Welcome, Guest. Please login or register.

Author Topic: Episode 119: Meg's recap of her BW game made me sad  (Read 25324 times)

noclue

  • Outhouse Attendant
  • *
  • Posts: 66
    • View Profile
Episode 119: Meg's recap of her BW game made me sad
« on: December 21, 2010, 02:50:53 AM »
6 new players? Yikes! That's tough.

Lots of fixes available to improve things though. Many that you mentioned in the ep.

1. Spend an hour or so discussing and rewriting beliefs. Make them actionable.
2. Pick something important in the setting and have each player write one belief about that.
3. When the GM calls for a Test, he should declare what the failure condition will be before the roll is made. If he can't come up with a good one that leads to interesting complications, then don't ask for a test. Failure should not be a problem if it leads to more story. Roadblocks are bleh.
4. Just stick to versus tests for now. Ignore the complex stuff for a bit.

#3 is key. It's a good way to fix the "You don't convince him. Maybe you can try something else later" stuff.

Also, come to the BW forums. There is help available. And it's free.
« Last Edit: December 21, 2010, 02:55:10 AM by noclue »

paul.

  • Toilet Ghoul
  • *****
  • Posts: 508
    • View Profile
Re: Episode 119: Meg's recap of her BW game made me sad
« Reply #1 on: December 21, 2010, 03:51:06 AM »
I was going to mention your #3, because I remember thinking a couple times that might help this particular situation. But the thing is, you don't have to play that way, we generally don't play that way, and I'm pretty sure the Adventure Burner addresses this as an optional thing.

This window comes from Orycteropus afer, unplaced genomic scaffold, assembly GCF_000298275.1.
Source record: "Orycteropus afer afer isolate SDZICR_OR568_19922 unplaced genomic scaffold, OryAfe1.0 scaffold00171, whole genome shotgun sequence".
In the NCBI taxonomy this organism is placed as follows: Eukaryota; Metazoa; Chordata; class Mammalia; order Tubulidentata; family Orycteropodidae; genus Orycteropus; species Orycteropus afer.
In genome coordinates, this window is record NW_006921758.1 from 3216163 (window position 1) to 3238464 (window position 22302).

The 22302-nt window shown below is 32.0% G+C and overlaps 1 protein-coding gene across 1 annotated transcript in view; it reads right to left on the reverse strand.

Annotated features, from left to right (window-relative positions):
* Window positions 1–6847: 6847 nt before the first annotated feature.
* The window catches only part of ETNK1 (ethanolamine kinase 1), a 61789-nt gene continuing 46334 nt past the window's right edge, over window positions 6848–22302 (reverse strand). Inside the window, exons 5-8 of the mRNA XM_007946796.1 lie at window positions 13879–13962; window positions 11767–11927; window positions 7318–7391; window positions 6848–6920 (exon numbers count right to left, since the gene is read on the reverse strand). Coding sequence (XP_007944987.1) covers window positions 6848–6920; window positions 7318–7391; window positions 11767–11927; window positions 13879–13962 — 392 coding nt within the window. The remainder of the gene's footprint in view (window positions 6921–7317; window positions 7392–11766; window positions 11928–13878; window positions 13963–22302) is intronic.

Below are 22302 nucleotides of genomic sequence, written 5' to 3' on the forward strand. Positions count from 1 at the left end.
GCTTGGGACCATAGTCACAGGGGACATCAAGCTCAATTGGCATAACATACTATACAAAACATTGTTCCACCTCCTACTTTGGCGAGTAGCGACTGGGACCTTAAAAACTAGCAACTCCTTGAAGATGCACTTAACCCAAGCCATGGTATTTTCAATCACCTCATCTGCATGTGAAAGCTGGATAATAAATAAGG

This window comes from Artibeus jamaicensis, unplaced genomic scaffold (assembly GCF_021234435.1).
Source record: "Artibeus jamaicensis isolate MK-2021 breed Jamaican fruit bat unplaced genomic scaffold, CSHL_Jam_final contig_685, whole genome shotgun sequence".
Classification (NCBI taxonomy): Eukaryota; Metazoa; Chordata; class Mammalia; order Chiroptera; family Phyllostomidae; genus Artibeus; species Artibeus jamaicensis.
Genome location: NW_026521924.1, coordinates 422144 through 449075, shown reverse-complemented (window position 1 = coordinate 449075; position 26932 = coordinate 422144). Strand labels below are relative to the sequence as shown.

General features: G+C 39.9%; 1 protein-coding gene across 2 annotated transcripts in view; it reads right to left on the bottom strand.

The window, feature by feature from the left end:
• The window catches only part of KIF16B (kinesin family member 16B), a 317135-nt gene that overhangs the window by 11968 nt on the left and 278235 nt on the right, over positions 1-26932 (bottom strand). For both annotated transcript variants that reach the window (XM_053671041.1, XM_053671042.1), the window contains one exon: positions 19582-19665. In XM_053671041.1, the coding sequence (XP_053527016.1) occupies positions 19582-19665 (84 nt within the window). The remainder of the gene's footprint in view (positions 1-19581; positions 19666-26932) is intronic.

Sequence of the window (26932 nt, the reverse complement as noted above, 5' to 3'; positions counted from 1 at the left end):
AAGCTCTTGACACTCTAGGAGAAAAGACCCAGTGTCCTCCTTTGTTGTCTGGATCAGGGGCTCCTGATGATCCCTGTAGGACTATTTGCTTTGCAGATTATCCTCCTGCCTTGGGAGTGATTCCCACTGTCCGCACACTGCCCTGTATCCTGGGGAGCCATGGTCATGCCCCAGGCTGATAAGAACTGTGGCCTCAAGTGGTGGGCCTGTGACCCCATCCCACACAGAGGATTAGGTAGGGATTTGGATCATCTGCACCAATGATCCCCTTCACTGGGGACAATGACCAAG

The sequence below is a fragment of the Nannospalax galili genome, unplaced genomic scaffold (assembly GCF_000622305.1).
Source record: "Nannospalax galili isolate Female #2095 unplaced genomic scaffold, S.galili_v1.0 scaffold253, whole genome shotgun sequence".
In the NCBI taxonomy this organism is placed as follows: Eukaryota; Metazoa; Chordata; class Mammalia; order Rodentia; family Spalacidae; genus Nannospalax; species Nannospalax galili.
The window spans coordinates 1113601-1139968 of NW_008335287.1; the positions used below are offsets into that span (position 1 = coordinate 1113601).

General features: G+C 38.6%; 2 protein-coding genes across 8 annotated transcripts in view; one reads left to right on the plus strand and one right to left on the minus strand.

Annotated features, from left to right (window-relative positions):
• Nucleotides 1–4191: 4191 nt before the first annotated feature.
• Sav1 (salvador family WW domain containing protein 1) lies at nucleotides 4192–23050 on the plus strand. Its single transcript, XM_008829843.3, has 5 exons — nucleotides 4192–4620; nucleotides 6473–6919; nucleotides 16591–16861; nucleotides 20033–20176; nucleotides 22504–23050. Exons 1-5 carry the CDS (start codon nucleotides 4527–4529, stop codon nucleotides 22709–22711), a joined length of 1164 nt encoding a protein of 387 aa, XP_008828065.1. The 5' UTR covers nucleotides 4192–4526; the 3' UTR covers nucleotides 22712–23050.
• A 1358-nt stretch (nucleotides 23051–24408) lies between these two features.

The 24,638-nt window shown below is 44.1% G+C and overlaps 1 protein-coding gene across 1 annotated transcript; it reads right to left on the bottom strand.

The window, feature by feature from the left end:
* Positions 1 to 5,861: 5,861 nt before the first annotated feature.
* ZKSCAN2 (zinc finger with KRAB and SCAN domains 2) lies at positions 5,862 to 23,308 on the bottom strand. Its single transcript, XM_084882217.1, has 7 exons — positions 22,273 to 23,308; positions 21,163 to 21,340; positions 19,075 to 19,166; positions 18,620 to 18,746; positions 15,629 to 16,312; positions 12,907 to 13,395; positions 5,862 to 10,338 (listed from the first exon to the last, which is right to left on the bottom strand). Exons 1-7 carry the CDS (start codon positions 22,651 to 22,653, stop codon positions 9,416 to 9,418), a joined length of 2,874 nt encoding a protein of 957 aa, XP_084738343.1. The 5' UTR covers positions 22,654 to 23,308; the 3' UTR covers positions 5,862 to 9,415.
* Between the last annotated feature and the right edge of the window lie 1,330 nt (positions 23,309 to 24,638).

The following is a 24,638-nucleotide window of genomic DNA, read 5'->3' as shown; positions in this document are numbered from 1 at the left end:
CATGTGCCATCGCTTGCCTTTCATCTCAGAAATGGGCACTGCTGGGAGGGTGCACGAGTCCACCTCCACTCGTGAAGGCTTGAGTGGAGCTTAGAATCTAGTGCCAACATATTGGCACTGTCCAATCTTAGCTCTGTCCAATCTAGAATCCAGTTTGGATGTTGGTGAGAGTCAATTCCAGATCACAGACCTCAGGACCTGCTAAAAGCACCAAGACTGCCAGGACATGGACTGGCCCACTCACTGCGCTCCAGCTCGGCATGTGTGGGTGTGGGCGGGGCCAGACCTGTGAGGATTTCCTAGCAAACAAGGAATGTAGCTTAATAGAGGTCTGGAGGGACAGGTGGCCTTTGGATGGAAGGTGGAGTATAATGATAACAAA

If you notice, this was removed from Burning Empires (I'm pretty sure) and Mouse Guard, particularly MG, as failure generating twists comes into even sharper focus. And I think that's the true spirit of BW more than the "protect you from the big bad game master" subtext of that particular rule.

Because here's the thing: are you going to argue over the "If you fail..." declaration? I have to think that if you, as a player, would complain about a consequence prior to the roll, you're probably not going to keep your mouth shut if you don't like the consequence afterward. The GM has to come up with a fair and fitting (and hopefully interesting) complication regardless. I think announcing consequences prior to the roll is an artifact of teaching people how to GM Burning Wheel, not something that actually changes your game.